Iridescent And Not Gonna Take It Anymore
This psychedelic painting oscillates between abstraction and figuration across the picture plane. Instead of sketching or initiating a composition with a concrete idea in mind, the artist begins each piece with decisive abstract marks, undulating lines and a layering of color. Each formal development on the canvas informs the next until the totality of choices begins to evoke characteristics of a body—eyes appear and gaze lazily, hair and eyelashes unfurl and arms and legs spring into motion.
Mullen uses repetition of lines and a stutter of pigment to allude to the passage of time or rapid movement. Through the artist's work, a visible tension between density and open space remains palpable regardless of composition. Mullen's work favors exaggerated compression or an illusion of elastic expanse. The artist's practice does not oppose sculptural dimensionality with flatness, abstraction with representation or solidity with fluidity—rather, each is a complementary half of an enigmatic whole.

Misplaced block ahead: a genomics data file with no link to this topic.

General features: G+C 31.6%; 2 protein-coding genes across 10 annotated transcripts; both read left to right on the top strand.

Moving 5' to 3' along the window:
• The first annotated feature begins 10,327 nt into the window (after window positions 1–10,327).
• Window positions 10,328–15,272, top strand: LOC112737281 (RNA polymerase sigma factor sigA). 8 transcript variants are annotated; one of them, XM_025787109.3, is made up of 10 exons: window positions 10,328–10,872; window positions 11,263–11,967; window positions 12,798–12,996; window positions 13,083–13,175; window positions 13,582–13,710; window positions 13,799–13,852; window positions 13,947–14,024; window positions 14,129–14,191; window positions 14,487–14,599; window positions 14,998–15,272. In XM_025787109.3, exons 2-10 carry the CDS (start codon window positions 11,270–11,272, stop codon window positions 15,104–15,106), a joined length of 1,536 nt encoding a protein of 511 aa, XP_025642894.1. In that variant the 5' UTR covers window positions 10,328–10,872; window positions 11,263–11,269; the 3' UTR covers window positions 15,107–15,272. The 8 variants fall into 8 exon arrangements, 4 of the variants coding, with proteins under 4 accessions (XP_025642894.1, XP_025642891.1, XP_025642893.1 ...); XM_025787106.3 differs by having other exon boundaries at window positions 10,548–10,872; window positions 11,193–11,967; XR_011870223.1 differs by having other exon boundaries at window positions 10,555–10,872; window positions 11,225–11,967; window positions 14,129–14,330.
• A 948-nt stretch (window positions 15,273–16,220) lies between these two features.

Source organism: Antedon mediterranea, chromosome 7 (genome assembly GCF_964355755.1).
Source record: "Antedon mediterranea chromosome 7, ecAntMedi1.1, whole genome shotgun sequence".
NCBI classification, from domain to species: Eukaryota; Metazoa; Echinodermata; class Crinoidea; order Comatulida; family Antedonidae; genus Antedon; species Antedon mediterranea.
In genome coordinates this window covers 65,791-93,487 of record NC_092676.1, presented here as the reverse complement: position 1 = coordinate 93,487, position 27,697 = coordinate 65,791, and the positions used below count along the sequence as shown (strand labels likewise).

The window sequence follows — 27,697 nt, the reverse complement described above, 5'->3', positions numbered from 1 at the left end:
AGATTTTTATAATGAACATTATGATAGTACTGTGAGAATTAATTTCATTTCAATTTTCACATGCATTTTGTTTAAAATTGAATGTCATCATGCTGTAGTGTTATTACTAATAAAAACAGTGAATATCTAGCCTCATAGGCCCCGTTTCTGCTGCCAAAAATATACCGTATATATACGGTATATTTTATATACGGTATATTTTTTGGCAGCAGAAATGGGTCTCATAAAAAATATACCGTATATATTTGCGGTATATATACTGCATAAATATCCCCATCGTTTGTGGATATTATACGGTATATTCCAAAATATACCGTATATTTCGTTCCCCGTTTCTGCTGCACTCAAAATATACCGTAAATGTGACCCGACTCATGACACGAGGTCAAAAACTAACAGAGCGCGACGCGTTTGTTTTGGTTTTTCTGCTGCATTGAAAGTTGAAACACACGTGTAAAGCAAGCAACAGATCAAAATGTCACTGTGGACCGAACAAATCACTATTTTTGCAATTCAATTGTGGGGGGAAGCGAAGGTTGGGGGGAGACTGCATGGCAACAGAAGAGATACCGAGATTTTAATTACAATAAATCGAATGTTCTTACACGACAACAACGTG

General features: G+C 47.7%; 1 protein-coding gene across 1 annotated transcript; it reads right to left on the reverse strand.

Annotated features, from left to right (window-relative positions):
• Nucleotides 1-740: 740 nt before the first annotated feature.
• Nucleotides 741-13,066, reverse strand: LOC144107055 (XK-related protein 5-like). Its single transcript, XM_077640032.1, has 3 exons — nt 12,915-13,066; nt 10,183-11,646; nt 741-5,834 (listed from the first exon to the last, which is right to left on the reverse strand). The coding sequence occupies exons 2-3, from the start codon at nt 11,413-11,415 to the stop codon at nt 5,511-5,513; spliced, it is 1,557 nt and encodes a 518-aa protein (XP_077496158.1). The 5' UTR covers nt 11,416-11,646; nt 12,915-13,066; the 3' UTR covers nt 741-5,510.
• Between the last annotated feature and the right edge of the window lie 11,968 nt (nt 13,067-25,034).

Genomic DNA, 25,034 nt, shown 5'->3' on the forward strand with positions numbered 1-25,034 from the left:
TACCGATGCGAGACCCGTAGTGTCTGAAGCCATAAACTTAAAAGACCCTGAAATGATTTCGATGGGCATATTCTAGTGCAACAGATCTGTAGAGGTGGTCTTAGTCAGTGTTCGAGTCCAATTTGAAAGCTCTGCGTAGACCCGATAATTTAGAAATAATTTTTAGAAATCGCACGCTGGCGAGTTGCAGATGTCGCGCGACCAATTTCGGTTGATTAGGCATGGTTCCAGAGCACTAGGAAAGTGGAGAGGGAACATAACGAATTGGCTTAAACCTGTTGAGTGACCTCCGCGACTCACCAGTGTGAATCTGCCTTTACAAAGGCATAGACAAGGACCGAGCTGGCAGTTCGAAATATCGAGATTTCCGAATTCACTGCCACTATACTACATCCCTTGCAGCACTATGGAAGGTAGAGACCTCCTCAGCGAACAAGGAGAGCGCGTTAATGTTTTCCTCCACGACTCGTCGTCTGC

Artist created deckled edges on paper
Bridget Mullen’s paintings oscillate between abstraction and figuration, flatness and dimensionality. The artist employs decisive and intuitive mark-making to create psychedelic compositions where density and open space are in visible tension. Mullen works without sketches or initial concepts, allowing each choice to inform the next; the resulting compositions evoke the body—eyes gaze lazily alongside unfurling hair while limbs spring into motion.